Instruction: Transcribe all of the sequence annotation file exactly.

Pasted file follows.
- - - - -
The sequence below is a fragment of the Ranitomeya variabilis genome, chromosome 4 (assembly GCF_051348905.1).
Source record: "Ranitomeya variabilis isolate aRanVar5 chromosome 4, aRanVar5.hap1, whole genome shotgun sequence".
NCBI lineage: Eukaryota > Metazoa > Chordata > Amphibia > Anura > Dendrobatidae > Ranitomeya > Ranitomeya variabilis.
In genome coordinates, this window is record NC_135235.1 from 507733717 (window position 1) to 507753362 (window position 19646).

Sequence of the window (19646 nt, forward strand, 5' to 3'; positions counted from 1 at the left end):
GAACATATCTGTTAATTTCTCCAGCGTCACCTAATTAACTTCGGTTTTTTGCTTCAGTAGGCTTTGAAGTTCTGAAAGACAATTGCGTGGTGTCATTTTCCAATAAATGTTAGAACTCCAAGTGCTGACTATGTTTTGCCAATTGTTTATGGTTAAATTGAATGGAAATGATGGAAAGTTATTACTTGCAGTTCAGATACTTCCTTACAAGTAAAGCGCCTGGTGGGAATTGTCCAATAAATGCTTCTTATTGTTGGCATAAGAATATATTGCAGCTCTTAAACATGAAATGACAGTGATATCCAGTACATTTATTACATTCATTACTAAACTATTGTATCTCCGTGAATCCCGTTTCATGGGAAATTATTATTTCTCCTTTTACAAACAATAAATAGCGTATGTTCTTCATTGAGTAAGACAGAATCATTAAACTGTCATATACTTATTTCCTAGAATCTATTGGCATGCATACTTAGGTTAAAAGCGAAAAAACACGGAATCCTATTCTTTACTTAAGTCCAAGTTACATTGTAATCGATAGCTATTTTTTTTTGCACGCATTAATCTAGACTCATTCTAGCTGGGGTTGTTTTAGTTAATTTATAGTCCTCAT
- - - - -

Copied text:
The sequence below is a fragment of the Ranitomeya variabilis genome, chromosome 4 (assembly GCF_051348905.1).
Source record: "Ranitomeya variabilis isolate aRanVar5 chromosome 4, aRanVar5.hap1, whole genome shotgun sequence".
NCBI lineage: Eukaryota > Metazoa > Chordata > Amphibia > Anura > Dendrobatidae > Ranitomeya > Ranitomeya variabilis.
In genome coordinates, this window is record NC_135235.1 from 507733717 (window position 1) to 507753362 (window position 19646).

Sequence of the window (19646 nt, forward strand, 5' to 3'; positions counted from 1 at the left end):
GAACATATCTGTTAATTTCTCCAGCGTCACCTAATTAACTTCGGTTTTTTGCTTCAGTAGGCTTTGAAGTTCTGAAAGACAATTGCGTGGTGTCATTTTCCAATAAATGTTAGAACTCCAAGTGCTGACTATGTTTTGCCAATTGTTTATGGTTAAATTGAATGGAAATGATGGAAAGTTATTACTTGCAGTTCAGATACTTCCTTACAAGTAAAGCGCCTGGTGGGAATTGTCCAATAAATGCTTCTTATTGTTGGCATAAGAATATATTGCAGCTCTTAAACATGAAATGACAGTGATATCCAGTACATTTATTACATTCATTACTAAACTATTGTATCTCCGTGAATCCCGTTTCATGGGAAATTATTATTTCTCCTTTTACAAACAATAAATAGCGTATGTTCTTCATTGAGTAAGACAGAATCATTAAACTGTCATATACTTATTTCCTAGAATCTATTGGCATGCATACTTAGGTTAAAAGCGAAAAAACACGGAATCCTATTCTTTACTTAAGTCCAAGTTACATTGTAATCGATAGCTATTTTTTTTTGCACGCATTAATCTAGACTCATTCTAGCTGGGGTTGTTTTAGTTAATTTATAGTCCTCAT